When natural conception fails, or two desired animals situated at different facilities are selected for a breeding programme, artificial insemination replaces natural breeding efforts. This procedure involves training a male to present his penis to be manually stimulated until ejaculation. The ejaculate is then collected, frozen, and stored for future use. As if this wasn’t degrading enough, some facilities (such as Mundo Marino in San Clemente del Tuyú, Argentina) train their males to become aroused by other species in preparation for AI.

In 2008, trainers at Mundo Marino initiated a behavioural programme to assess reproductive characteristics (such as fertility) with the intent of collecting semen from Kshamenk, their bull orca, during conditioning sessions. These sessions involved using Floppy to promote sexual arousal in Kshamenk; every time he became sexually aroused by Floppy they were both positively reinforced. This resulted in an increase in the frequency of erections which was trained to be prompted with a discriminative stimulus. After Kshamnek had been trained to present his erect penis, a series of desensitization sessions of his genital region eventually led to the use of an artificial vagina which allowed for semen samples to be successfully and consistently obtained by 2010 – around 24 samples were collected in total. It is known that SeaWorld trainers travelled to Mundo Marino in 2010 to train Kshamenk for artificial insemination and collect his semen, therefore, they were involved with the process to some degree – potentially advising over the whole process.

Kshamenk and Floppy performing at Mundo Marino.
Photo sourced Orca Pod Wikia.

Once a male orca has been trained for AI, samples are frequently collected and often transferred to various facilities around the world. Within a 12-year-period, 173 semen samples were collected from five killer whales. Here’s a breakdown of the samples collected per male:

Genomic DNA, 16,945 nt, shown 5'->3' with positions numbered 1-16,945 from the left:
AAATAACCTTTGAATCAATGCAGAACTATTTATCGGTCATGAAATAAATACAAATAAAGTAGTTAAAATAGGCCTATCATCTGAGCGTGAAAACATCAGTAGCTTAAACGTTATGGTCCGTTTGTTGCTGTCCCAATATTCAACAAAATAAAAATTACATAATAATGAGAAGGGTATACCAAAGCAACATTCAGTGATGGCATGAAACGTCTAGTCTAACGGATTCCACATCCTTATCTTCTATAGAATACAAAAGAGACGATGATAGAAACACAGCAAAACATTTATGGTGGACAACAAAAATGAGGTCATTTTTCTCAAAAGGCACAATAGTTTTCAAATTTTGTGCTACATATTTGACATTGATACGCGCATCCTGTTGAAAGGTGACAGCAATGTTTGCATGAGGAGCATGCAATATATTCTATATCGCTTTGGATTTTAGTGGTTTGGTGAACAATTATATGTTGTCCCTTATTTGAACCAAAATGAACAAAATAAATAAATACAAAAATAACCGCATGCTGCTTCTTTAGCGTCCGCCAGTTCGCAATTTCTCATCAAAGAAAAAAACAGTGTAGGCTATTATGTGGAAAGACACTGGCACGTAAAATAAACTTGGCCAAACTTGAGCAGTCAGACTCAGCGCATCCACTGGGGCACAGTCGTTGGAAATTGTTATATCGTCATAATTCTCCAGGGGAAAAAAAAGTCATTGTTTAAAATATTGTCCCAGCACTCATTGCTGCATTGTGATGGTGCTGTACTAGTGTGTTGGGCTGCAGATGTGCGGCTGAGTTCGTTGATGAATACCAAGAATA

Tilikum – 63 samples within a 10-year-period (1998-2008)
Ulises – 72 samples within an 8-year-period (2002-2010)
Keet – 6 samples within a 1-year-period (2010)
Oscar – 8 samples within a 1-year-period (2009)
Kshamenk – 24 samples within a 1-year-period (2010)

Sperm samples can also be collected from deceased captive or wild animals using a process known as gamete rescue. SeaWorld admitted to collecting samples from 4 dead Cook Inlet belugas “in conjunction with native subsistence hunts”. This subpopulation of beluga was “classified as critically endangered in response to multifactorial impacts of habitat change and subsistence hunting”, as SeaWorld admits, yet they worked with the very hunters who push this population towards extinction for the sake of their beluga breeding programme.

A dead beluga killed during a subsistence hunt in Alaska.
Photo credit to Nathaniel Wilder.

For females, the procedure involves hormone therapy, monitoring of the estrus cycle (which can be controlled via oral synthetic progestagen treatment), and the insertion of an endoscope, catheter, and semen directly into the uterus. Females voluntarily take part in this process or, according to SeaWorld, are forcefully “removed from the water under mild or no sedation and placed on foam pads during the procedure’s 20 to 30 min duration, while they are kept cool and clinically monitored.” Artificial insemination is particularly uncomfortable for females, as demonstrated by Orkid, a female killer whale situated at SeaWorld San Diego, who knocked a female trainer off a wall during preparation for an AI procedure.